This orange tahini dressing is equal parts tangy and sweet! It adds wonderful brightness to salads, bowls, slaws, and roasted vegetables.
Here’s the plan: I’ll keep posting tahini dressing recipes in spite of the fact that a good many live on this blog already.
You’ll tell me if get tired of seeing them. Deal?
Seriously, though: I know that I create a lot of these. But each time I take a new approach to making tahini dressing, I have renewed appreciation for this versatile, wholesome condiment.
It’s hard not to keep sharing.
A month (or so) ago, we were in that late March/early April period of vacillation between springtime warmth and drizzly days in the upper forties that were bone-chilling in their dampness.
Such as a vibrantly citrusy dressing for salads and bowls.
This dressing is what it says it is, and the ingredients are exactly what you’d expect them to be.
Orange juice and zest are the star of this otherwise straightforward dressing.
You’ll need about one large navel orange for the recipe, which calls for 1/4 cup of juice and a teaspoon of zest.
Use your favorite tahini for the orange tahini dressing. I tend to prefer brands of tahini that have a more pourable texture; my favorite is from Seed & Mill.
I use a mix of apple cider and white wine vinegar to make the dressing. You could use all one or all the other, but I like how the two work together.
Dijon mustard adds just a hint of acid and spice to the dressing.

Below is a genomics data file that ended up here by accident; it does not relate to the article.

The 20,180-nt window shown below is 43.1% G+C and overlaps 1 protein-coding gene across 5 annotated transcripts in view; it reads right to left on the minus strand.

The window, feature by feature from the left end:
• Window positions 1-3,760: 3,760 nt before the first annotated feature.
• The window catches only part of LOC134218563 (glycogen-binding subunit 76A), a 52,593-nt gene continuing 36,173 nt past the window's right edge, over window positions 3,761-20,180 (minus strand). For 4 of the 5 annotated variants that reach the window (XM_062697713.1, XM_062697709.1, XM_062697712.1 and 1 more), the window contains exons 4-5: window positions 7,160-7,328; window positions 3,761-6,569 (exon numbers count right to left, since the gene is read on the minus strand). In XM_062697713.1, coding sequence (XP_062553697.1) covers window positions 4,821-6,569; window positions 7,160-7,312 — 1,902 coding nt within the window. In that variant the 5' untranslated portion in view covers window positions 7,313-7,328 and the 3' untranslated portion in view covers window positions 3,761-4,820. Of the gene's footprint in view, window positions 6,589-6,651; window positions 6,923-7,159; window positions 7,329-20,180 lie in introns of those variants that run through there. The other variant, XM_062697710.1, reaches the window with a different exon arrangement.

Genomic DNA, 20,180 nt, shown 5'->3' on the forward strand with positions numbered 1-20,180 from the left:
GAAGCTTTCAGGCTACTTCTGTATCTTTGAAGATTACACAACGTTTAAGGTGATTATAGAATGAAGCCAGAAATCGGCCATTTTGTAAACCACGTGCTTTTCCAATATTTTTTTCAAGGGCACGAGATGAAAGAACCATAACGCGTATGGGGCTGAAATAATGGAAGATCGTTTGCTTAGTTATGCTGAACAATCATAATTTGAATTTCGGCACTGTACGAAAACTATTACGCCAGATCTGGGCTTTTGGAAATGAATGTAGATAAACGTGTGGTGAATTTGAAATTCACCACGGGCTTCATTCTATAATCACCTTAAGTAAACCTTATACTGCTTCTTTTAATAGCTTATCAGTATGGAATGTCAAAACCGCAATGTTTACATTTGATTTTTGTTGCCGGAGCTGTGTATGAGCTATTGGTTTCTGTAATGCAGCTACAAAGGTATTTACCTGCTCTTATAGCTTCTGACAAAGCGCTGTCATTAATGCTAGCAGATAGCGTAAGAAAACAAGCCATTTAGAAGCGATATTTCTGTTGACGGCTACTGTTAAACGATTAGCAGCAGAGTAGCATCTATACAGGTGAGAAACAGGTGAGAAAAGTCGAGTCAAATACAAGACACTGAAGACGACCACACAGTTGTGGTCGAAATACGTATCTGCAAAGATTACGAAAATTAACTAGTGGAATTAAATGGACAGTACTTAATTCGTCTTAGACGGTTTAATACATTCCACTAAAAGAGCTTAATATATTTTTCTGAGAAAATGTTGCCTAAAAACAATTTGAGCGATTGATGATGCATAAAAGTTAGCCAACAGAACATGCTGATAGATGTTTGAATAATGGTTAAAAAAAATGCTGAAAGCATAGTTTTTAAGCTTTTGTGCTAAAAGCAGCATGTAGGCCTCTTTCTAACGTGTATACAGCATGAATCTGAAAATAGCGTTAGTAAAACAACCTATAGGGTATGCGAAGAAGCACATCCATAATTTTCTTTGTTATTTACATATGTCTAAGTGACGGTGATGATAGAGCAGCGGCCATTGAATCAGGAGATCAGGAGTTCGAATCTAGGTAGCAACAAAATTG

I like to add a little maple syrup or blend pitted dates into dressings in order to balance sweetness with acidity and saltiness.
This dressing is no exception, in spite of the fact that orange juice adds a touch of sweetness on its own. I recommend 1-2 teaspoons maple or agave syrup; adjust this to fit your taste.
In place of the maple syrup, you can also use 1 pitted date for sweetness. If you do this, you’ll need to prepare the dressing in a blender, rather than by whisking.
No dressing is complete without salt, this one included!
I’ve made the dressing a few times with only the ingredients listed above.
I’ve also made it with the addition of a half teaspoon curry powder or ground ginger. You can also use a teaspoon of minced, fresh ginger.
Other seasonings or aromatics that would work here:
So far, adding curry is my favorite addition, but you’ll figure out what you love.
Fresh orange juice isn’t entirely necessary to make the orange tahini dressing, but I think that it makes the flavor more vibrant.
I also think that freshly squeezed orange juice has more depth of sweetness.
If you’re in a pinch and don’t have a fresh orange on hand, but you do have store-bought orange juice, don’t worry about it. Use that juice and simply omit the zest.
This is a simple dressing to prepare: no blender or food processor necessary!
First, you’ll whisk together the tahini, apple cider vinegar, white wine vinegar, mustard, salt, and orange zest till smooth.
This mixture will be very thick. Now it’s time to thin it out with orange juice. Add the juice in a thin stream, whisking as you go.
If the dressing is too thick, add a splash of extra orange juice or water, remembering that it’ll thicken up in the fridge as you store it.
Embrace the joy of eating homemade food every day with the hearty and wholesome recipes in The Vegan Week.
Speaking of storage, the orange tahini dressing can be stored in an airtight container in the fridge for up to 5 days.
It can also be frozen for up to 6 weeks.
I can imagine adding this dressing to so many fresh salads and vegetable dishes. Here’s a list of the ones that come immediately to mind:
It doesn’t stop there: you can use the dressing to dress up sautéed or fresh greens, to drizzle over roasted vegetables, or as a dip.
I can also vouch for how good it is as a sauce for warm, freshly baked sweet potato halves.
Without further ado, the recipe.
In a week or two, I’ll share a wonderful, make-ahead bowl that I’ve been enjoying the orange tahini dressing in and on.
For now, hope you enjoy this zippy, sunny sauce!